Forgot your password?
typodupeerror
Medicine

Researchers: Rats Didn't Spread Black Death, Humans Did 135

Posted by samzenpus
from the won't-somebody-please-think-of-the-rats? dept.
concertina226 (2447056) writes "Scientists studying the human remains of plague victims found during excavations for London's new Crossrail train line have concluded that humans spread the Black Death rather than rats, a fact that could rewrite history books. University of Keele scientists, working together with Crossrail's lead archaeologist Jay Carver and osteologists from the Museum of London, analyzed the bones and teeth of 25 skeletons dug up by Crossrail. They found DNA of Yersinia pestis, which is responsible for the Black Death, on the teeth of some of the victims."
This discussion has been archived. No new comments can be posted.

Researchers: Rats Didn't Spread Black Death, Humans Did

Comments Filter:
  • Old News (Score:5, Informative)

    by wisnoskij (1206448) on Sunday March 30, 2014 @09:31AM (#46614459) Homepage

    Scientists discovered this at least 6 years ago when I watched a documentary about it, and most likely quite a bit before that.

  • by somepunk (720296) on Sunday March 30, 2014 @09:41AM (#46614487) Homepage

    Pneumonic plague being transmitted by air isn't news. It's a form of the disease that gets into your lungs, after all. Also, the primary vector isn't rats at all, but fleas, which often go directly from person to person.

    The article's credibility is not helped at all when it mentions the plague virus, when it is actually caused by a bacterium.

  • Maybe (Score:5, Informative)

    by dreamchaser (49529) on Sunday March 30, 2014 @09:42AM (#46614491) Homepage Journal

    The plague can take 3 forms, at least one of which, pneumonic, infects the lungs and spreads through the air, much like the common cold does. Just because humans had a role in helping to spread it doesn't leave the rats and their fleas off the hook. It is still quite likely that there were multiple vectors combined that caused the rapid spread of the disease.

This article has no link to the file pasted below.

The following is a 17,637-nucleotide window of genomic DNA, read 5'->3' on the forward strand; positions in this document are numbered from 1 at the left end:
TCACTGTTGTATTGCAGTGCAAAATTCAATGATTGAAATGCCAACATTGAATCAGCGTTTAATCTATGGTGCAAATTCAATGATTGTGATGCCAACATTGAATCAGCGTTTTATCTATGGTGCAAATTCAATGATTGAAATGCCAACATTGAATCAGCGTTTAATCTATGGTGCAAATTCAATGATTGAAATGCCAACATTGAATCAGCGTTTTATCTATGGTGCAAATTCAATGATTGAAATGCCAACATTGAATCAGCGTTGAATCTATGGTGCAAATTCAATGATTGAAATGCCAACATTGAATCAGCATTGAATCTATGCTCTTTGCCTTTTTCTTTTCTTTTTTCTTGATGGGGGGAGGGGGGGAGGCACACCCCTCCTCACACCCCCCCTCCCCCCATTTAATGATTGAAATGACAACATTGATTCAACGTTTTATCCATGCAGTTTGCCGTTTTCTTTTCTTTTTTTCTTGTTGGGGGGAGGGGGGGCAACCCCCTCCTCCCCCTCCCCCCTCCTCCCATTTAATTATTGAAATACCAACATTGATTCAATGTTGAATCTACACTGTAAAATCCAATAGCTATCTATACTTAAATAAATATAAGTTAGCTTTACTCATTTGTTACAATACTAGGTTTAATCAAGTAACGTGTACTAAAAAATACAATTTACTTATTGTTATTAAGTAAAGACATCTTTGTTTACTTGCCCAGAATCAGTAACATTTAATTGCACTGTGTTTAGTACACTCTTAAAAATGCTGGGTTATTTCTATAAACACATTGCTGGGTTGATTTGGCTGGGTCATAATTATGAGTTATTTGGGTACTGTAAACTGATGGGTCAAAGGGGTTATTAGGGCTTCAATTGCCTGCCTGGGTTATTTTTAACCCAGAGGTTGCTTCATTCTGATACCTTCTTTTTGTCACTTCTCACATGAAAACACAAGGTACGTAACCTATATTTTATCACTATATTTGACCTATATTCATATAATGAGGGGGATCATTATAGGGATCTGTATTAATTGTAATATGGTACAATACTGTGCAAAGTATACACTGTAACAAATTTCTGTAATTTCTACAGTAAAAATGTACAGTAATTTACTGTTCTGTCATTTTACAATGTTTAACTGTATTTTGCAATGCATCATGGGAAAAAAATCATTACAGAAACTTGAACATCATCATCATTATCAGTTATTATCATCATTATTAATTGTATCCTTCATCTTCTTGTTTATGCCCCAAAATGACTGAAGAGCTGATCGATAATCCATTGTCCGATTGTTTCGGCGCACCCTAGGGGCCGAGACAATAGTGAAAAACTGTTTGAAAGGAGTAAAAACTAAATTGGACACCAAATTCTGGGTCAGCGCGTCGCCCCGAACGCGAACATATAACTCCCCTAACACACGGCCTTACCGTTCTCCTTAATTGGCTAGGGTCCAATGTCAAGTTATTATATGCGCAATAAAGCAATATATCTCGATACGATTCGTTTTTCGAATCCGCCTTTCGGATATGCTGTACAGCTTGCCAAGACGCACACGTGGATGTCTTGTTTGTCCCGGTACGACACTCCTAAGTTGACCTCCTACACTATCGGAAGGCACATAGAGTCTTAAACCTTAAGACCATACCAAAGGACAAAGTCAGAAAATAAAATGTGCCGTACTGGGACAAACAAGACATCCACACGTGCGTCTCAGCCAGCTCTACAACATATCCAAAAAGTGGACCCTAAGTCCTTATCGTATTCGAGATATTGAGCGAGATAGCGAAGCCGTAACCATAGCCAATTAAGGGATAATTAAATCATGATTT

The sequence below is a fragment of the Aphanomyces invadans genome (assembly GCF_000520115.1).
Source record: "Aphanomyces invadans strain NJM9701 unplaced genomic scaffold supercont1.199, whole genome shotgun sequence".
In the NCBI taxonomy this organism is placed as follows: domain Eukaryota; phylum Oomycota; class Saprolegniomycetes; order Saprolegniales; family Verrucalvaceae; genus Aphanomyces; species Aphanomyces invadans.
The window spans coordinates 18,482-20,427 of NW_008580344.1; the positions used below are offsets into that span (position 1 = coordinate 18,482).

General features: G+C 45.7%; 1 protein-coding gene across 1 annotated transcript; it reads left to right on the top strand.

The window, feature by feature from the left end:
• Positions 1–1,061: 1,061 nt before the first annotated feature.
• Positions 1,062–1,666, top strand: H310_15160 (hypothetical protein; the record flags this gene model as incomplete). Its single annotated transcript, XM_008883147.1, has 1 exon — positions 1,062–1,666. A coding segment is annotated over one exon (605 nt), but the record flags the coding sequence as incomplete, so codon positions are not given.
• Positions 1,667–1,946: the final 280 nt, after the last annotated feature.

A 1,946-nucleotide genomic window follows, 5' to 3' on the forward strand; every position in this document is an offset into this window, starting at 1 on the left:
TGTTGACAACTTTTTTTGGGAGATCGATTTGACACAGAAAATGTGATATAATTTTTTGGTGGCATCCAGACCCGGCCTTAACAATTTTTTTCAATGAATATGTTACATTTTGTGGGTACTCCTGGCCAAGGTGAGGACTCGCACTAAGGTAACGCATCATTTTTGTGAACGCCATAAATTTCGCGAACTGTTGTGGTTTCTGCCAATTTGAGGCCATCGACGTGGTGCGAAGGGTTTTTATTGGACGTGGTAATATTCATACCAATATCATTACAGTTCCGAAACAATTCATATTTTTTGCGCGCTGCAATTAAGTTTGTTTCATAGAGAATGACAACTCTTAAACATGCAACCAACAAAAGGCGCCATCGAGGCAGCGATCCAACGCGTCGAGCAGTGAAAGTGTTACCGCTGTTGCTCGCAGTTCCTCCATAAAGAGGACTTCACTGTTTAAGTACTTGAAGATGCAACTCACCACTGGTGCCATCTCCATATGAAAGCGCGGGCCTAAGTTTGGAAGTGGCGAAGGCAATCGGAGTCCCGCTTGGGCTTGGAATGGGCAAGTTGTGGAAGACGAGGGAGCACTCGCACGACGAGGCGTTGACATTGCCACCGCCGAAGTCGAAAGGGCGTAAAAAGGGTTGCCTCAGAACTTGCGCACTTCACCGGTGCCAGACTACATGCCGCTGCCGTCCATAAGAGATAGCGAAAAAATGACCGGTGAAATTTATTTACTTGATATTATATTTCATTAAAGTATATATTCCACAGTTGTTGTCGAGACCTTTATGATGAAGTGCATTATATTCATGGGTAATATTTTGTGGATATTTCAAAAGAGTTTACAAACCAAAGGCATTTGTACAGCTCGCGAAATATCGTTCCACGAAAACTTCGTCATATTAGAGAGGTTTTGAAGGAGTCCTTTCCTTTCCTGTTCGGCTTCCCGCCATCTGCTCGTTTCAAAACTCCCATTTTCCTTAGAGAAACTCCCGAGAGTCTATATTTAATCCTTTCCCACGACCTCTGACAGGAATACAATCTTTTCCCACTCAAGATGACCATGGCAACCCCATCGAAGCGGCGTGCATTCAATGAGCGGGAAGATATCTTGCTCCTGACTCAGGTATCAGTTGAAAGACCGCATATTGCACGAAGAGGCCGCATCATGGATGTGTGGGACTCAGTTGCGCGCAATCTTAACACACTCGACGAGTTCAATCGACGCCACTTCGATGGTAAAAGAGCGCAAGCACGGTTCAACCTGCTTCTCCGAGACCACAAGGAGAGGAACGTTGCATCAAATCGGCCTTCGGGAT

• by hey! (33014) on Sunday March 30, 2014 @10:25AM (#46614643) Homepage Journal

    Person who worked for years in arthropod borne disease control here.

    Except for the reporting screw-up about virus vs. bacteria, this is all just quibbling. The reporters got it wrong as usual, but that doesn't mean that the researchers got it wrong.

    Zoonotic diseases (ones that spills over from one animal population to another) always have fantastically complex life cycles. In epidemics of zoonotic diseases it's common for epizootic transmission (transmission between species) to be overtaken by enzootic transmission (transmission *within* a species). For example influenza is a bird pathogen that can cross over into mammalian species like swine and humans. If flu epidemics didn't shift gears from epizootic transmission (bird to human) to enzootic (human to human), they wouldn't be as big a deal. Just stay away from chickens.

    So the idea that the black plague was primarily spread among humans enzootically is hardy groundbreaking epidemiology. It certainly doesn't mean that it's not dangerous to live in a place infested with plague-ridden rats. But the shift to enzootic transmission is something that's a bit different from the mosquito or tick borne diseases or occasional, isolated epizootic plague infections we're largely familiar with today.